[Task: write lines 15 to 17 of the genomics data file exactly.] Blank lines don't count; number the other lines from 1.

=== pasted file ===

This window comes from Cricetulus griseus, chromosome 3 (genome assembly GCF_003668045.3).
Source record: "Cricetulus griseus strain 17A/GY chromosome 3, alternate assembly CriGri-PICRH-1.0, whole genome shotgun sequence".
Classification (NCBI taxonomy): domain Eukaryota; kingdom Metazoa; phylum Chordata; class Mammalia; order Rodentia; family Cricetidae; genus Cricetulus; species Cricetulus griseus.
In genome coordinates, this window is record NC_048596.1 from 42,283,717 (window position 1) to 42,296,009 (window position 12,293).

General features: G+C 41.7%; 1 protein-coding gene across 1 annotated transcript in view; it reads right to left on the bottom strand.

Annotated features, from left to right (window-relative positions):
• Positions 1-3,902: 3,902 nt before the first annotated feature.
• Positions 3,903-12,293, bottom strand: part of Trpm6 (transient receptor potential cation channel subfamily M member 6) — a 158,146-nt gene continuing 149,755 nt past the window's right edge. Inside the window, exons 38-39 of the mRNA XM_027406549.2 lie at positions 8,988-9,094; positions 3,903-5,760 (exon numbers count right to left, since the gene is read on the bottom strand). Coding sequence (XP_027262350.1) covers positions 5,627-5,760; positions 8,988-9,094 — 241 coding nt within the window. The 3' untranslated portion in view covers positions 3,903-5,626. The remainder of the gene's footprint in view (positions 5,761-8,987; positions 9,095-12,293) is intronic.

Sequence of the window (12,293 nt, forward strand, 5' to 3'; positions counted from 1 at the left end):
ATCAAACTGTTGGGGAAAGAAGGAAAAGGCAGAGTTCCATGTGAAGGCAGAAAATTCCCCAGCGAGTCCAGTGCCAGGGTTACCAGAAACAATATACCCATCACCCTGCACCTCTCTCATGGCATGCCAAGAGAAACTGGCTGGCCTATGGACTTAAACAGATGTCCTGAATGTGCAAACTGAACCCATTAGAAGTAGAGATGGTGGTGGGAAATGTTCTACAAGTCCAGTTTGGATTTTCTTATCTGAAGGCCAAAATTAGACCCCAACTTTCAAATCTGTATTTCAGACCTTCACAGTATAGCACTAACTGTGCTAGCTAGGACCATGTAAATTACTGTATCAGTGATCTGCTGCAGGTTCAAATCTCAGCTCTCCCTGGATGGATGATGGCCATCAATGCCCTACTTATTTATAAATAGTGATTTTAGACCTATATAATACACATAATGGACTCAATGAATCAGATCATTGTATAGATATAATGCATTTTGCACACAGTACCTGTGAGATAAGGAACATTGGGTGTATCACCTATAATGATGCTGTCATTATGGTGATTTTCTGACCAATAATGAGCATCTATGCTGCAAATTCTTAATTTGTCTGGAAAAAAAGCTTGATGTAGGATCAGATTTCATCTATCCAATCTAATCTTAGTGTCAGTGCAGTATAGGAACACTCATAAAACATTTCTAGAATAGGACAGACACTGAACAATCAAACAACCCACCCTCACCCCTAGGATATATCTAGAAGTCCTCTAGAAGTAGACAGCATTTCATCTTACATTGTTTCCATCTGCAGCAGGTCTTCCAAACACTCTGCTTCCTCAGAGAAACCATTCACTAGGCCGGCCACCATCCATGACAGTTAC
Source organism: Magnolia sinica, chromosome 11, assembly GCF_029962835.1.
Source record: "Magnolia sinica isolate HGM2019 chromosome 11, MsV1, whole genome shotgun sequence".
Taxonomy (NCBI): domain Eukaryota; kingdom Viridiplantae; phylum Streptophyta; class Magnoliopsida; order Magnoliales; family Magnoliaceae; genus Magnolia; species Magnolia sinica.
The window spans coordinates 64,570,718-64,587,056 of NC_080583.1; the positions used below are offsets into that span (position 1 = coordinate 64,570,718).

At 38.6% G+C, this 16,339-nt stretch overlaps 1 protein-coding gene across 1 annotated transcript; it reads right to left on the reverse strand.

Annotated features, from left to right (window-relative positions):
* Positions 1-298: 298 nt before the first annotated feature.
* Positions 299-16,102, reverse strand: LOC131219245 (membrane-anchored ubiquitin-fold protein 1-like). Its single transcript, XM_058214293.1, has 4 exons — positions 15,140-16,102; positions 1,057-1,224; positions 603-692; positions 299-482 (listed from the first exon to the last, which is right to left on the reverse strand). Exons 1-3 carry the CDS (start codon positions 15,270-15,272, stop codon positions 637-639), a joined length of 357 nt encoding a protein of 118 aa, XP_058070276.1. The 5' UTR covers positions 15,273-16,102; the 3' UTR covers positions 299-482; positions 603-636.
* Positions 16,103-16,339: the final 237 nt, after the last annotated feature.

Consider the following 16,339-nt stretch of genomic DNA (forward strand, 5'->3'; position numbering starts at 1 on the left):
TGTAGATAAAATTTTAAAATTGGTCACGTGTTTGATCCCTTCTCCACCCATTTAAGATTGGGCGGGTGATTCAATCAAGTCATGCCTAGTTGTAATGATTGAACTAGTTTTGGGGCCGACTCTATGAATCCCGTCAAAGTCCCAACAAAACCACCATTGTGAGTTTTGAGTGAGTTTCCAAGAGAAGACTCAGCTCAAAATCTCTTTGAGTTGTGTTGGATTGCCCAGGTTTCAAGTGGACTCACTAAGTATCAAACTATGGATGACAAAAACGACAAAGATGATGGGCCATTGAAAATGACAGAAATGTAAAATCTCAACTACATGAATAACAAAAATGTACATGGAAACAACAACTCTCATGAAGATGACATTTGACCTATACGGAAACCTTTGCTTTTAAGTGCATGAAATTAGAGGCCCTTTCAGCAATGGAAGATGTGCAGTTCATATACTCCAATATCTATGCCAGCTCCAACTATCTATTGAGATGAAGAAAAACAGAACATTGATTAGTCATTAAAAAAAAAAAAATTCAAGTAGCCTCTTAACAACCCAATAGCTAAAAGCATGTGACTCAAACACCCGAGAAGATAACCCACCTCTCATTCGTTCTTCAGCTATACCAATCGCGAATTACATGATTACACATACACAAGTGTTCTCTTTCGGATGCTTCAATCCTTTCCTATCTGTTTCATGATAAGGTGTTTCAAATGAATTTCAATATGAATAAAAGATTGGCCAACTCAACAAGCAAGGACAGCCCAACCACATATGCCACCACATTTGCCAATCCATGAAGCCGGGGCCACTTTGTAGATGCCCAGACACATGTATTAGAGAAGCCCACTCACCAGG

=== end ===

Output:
At 38.6% G+C, this 16,339-nt stretch overlaps 1 protein-coding gene across 1 annotated transcript; it reads right to left on the reverse strand.

Annotated features, from left to right (window-relative positions):
* Positions 1-298: 298 nt before the first annotated feature.